Kampman's advice for 2003 draft-eligible players on draft day: Just relax. It's easier said than done, obviously. It's the battle that everybody faces. As athletes you always want to be the best and so that means you want to be the first pick of the first round. But there can only be one of those. So whatever your circumstances become, you deal with it and then you work your way toward becoming the best."
Tony Fisher -- A running back at Notre Dame, Tony Fisher was coming off a senior year in which he was slowed by a hamstring injury. Fisher wasn't claimed in the NFL Draft and was signed by the Packers as a free agent thereafter. One of three undrafted free agents to make the Packers' season-opening roster, Fisher played in all but one game for the Packers in 2002. Among his highlights, Fisher made his first NFL start against the Minnesota Vikings and helped the Packers to a victory carrying the ball 25 times for 96 yards, including the game-winning touchdown.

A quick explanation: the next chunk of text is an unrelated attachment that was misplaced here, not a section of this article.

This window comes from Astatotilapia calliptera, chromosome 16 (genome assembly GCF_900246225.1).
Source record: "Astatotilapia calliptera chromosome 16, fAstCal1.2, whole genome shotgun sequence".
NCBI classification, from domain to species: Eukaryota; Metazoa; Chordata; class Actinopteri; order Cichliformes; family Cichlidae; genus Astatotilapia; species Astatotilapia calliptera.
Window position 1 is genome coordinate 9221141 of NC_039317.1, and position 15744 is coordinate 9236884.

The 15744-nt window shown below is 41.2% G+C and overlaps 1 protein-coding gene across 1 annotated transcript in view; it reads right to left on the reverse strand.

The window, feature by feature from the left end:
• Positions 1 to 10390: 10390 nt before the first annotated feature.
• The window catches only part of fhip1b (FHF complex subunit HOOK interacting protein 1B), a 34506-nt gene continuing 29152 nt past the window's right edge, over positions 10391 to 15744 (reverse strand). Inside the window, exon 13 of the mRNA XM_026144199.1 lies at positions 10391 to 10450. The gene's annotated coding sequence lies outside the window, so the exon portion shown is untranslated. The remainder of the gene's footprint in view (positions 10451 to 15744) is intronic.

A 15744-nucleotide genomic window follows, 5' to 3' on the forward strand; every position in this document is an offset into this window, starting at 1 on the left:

Fisher: Going in I heard that I was going to get drafted somewhere in the middle rounds. It didn't happen that way.
For any college player going into the draft, those two days are the hardest of your life because you don't know what's going to happen. You hear all the hype and the speculation about where you might be drafted, and if you don't get drafted where they say you're going to be, you get mad.
You also start getting phone calls from teams saying: 'We've got a pick coming up and we're going to take you. We're going to draft you right here.' And then you see the pick come up, and you don't get a phone call.
The first phone call I got was in the fourth round. The team told me they had a couple picks in that round and they were going to use one of them on me.
After a while, it was out of my hands.